ETFs or exchange traded funds are familiar concepts in India. However, ETPs are exchange traded products and ETF is actually a subset of an ETP. Globally, ETFs actually account for 97% of all exchange traded products. However, for an investor it is essential to know the difference between ETP and ETF.
What to know about the difference between ETFs and ETPs?
Here are some key takeaways in your understanding of ETFs versus ETPs.
- The ETP market overall is worth nearly $5 trillion of which nearly $4.8 trillion is accounted for by ETFs alone. ETFs are plain vanilla, traditional passive funds. On the other hand, ETPs are financially engineered investments that bet on or even against the very indexes that they track. ETPs are bets and not assets.
- ETFs are like mutual fund and just manage the money by investing the same in an index linked asset class. ETPs are not plain vanilla but they are normally either long / short products or even leveraged products with borrowing permitted to enhance returns.
- The goal of most ETFs is to help investors target returns on stocks and bonds via benchmark indices. The lion’s share of ETF assets are in major, broad-based market indexes that are the building blocks of global asset allocation. ETPs are normally benchmarked to global indices promoted by the MSCI or FTSE Russell.
- Quite often, ETPs (or at least a handful of ETPs) use financial engineering in an effort to magnify returns on different markets and under different macroeconomic assumptions. These niche products are worth roughly $80 billion in assets, or just about 1.5% of the overall ETP market. However, their ability to create systemic risk is huge.
- The financial engineering employed in ETPs, especially the more aggressive ETPs, includes the use of borrowed money (leverage) to magnify returns, as well as derivatives like options that stand to gain or lose money based on fluctuations in market prices. For example, there are Inverse ETPs that deliver the opposite of the indexes they track.
- Leveraged inverse ETPs seek to deliver a multiple of the opposite. For example, if the index is down by 10% then you earn 20% returns. However, if index is flat then you lose 5% returns. These are the type of bets you get to see in ETPs.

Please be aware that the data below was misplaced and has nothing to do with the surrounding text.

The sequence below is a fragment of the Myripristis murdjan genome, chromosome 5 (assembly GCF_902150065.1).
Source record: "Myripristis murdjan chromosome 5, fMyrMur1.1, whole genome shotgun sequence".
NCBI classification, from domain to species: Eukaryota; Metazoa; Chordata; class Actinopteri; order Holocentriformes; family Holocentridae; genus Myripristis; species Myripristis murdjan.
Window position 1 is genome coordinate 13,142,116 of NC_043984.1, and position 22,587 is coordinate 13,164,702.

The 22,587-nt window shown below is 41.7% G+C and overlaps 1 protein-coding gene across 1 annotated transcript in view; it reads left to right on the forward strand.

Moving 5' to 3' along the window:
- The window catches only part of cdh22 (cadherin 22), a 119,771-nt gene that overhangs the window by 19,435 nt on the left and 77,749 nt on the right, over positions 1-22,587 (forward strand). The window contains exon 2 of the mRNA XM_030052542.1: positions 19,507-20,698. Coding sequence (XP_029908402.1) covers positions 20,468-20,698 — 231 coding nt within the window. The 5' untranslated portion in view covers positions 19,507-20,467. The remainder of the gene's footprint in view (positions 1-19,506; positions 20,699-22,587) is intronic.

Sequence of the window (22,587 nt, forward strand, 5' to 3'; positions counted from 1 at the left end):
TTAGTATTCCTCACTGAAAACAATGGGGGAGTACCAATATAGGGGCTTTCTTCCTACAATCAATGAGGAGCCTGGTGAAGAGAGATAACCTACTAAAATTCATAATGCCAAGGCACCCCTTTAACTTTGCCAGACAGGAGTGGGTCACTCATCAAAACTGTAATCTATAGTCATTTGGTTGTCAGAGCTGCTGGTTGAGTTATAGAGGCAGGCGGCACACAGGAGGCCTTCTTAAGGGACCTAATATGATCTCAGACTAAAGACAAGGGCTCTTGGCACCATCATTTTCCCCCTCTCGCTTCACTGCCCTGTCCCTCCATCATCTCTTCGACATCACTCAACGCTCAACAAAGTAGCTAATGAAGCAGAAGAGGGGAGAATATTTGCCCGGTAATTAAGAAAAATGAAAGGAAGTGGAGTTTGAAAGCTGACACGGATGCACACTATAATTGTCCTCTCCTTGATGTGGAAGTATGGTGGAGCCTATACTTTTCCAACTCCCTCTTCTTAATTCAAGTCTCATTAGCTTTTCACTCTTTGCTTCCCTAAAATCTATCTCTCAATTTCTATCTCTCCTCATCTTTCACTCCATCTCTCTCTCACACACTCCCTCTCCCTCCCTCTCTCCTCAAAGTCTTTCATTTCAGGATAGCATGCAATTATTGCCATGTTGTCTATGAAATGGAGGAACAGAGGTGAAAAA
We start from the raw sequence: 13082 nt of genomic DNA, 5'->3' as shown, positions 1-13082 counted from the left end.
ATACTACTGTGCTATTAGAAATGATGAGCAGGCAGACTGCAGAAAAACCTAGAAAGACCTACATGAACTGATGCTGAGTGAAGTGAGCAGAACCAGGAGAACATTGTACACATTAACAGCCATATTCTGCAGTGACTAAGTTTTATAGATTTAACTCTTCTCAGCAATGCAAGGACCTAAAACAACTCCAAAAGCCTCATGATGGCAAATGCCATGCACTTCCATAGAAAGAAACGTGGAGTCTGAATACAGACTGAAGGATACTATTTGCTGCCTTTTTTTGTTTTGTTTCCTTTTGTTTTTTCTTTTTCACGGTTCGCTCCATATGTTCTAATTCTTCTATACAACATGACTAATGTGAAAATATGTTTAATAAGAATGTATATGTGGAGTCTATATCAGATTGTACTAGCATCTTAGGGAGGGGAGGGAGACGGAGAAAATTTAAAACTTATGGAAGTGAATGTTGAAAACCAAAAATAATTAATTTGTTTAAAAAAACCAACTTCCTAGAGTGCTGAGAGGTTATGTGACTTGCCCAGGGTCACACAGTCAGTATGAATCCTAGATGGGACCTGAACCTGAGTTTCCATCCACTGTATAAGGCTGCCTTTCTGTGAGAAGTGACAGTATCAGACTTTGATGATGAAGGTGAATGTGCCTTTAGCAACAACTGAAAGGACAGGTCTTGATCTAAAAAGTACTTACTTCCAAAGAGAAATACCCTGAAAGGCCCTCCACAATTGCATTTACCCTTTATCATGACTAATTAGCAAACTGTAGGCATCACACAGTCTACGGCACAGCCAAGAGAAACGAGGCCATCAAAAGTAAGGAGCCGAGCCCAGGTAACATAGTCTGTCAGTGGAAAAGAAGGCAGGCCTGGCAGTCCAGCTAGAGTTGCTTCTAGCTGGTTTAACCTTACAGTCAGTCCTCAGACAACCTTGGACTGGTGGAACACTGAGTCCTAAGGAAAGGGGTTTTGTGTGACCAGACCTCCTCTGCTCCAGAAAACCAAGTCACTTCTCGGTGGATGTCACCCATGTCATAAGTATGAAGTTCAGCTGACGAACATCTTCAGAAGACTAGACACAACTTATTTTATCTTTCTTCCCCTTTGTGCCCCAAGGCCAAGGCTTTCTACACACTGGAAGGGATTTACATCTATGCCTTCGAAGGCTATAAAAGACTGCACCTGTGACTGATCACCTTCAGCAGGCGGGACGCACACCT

- ETPs are normally situation specific and hence they may work during short phases. Indeed, prospectus disclosures for geared ETPs generally state that they may not be suitable for a longer duration of holding.
- One advantage of traditional ETFs is that they have been rigorously stress-tested under different market scenarios. During the Jan-March period when the volatility was at a record high, many of these ETPs have done extremely well. However, ETPs are high cost products and hence in the absence of commensurate returns they do not make sense.
- There is also a distinction in legal structure between two different types of exchange-traded products: exchange-traded funds (ETFs) and non-fund ETPs. All ETPs are quoted and traded on stock exchanges like ordinary shares and they also calculate their prices with reference to an underlying index or reference asset.
- Normally ETFs are regulated under the relevant capital market regulations like SCRA / SEBI Act etc. However, ETPs tend to be outside the regulatory ambit and hence investors / traders must be extra careful of such products. They can be extremely risky.
- ETFs generally operate in a way that is similar to collective investment schemes like mutual funds. However, ETPs are typically debt securities or quasi-debt issued by special purpose vehicles (SPVs) domiciled in an offshore centre. This gives greater leeway to ETPs but also makes them less regulated and more risky.
How do ETFs and ETPs operate in India?
In India index ETFs and gold ETFs have been in existence for some time now. Bond ETFs also exist but they are yet to pick up in a big way. The ETPs exist as structured products that are normally listed. However, such structures in the past have been quite risky and have been largely restricted to HNI investors and corporate investors only.